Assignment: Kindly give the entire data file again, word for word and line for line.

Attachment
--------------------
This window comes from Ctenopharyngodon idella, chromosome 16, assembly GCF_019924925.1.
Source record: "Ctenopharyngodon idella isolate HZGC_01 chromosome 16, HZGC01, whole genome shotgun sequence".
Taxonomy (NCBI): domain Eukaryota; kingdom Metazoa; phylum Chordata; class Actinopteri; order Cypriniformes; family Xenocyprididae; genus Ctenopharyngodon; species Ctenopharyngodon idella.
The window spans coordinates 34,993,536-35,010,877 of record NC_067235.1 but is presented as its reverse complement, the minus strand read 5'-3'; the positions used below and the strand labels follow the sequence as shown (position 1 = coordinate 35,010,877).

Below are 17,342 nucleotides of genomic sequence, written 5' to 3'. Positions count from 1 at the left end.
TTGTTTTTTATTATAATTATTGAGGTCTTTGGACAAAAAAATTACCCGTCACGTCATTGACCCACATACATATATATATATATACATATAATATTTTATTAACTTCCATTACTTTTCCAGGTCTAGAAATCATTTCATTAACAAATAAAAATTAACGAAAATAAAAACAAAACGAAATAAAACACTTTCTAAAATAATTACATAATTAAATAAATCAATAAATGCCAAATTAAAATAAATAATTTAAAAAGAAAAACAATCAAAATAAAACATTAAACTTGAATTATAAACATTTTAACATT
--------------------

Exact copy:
This window comes from Ctenopharyngodon idella, chromosome 16, assembly GCF_019924925.1.
Source record: "Ctenopharyngodon idella isolate HZGC_01 chromosome 16, HZGC01, whole genome shotgun sequence".
Taxonomy (NCBI): domain Eukaryota; kingdom Metazoa; phylum Chordata; class Actinopteri; order Cypriniformes; family Xenocyprididae; genus Ctenopharyngodon; species Ctenopharyngodon idella.
The window spans coordinates 34,993,536-35,010,877 of record NC_067235.1 but is presented as its reverse complement, the minus strand read 5'-3'; the positions used below and the strand labels follow the sequence as shown (position 1 = coordinate 35,010,877).

Below are 17,342 nucleotides of genomic sequence, written 5' to 3'. Positions count from 1 at the left end.
TTGTTTTTTATTATAATTATTGAGGTCTTTGGACAAAAAAATTACCCGTCACGTCATTGACCCACATACATATATATATATATACATATAATATTTTATTAACTTCCATTACTTTTCCAGGTCTAGAAATCATTTCATTAACAAATAAAAATTAACGAAAATAAAAACAAAACGAAATAAAACACTTTCTAAAATAATTACATAATTAAATAAATCAATAAATGCCAAATTAAAATAAATAATTTAAAAAGAAAAACAATCAAAATAAAACATTAAACTTGAATTATAAACATTTTAACATT